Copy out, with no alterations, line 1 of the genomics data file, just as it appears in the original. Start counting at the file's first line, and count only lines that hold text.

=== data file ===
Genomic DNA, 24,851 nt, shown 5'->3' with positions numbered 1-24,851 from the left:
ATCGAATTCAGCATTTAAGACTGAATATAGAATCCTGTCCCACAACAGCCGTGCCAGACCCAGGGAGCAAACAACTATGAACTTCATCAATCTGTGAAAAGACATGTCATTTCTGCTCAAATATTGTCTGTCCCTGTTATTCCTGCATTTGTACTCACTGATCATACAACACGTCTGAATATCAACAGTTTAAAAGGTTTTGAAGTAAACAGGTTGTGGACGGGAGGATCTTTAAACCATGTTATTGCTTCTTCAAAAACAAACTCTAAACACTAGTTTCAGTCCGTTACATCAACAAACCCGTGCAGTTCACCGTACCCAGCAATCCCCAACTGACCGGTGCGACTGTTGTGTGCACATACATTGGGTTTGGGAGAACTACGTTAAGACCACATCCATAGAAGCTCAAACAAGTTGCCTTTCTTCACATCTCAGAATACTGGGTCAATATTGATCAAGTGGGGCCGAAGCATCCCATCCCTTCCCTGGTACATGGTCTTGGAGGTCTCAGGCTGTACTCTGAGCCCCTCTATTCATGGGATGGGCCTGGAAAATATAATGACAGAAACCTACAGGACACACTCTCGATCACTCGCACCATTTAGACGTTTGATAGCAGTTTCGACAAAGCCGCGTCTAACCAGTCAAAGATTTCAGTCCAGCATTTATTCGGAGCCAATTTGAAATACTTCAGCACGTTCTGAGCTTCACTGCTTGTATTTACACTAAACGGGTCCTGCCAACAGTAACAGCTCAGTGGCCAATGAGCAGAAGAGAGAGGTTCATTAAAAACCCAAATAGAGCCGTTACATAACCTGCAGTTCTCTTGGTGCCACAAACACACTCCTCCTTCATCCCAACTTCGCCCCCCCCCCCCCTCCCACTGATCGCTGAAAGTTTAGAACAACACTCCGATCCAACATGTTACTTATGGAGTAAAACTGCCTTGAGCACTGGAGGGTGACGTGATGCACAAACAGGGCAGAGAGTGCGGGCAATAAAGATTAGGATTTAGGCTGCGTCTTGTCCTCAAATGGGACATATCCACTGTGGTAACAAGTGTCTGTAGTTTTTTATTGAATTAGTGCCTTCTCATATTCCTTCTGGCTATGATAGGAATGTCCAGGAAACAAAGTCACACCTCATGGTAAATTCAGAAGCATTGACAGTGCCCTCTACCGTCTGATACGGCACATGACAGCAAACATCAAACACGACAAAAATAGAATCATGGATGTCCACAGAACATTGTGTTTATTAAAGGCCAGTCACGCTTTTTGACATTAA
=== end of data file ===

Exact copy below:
Genomic DNA, 24,851 nt, shown 5'->3' with positions numbered 1-24,851 from the left: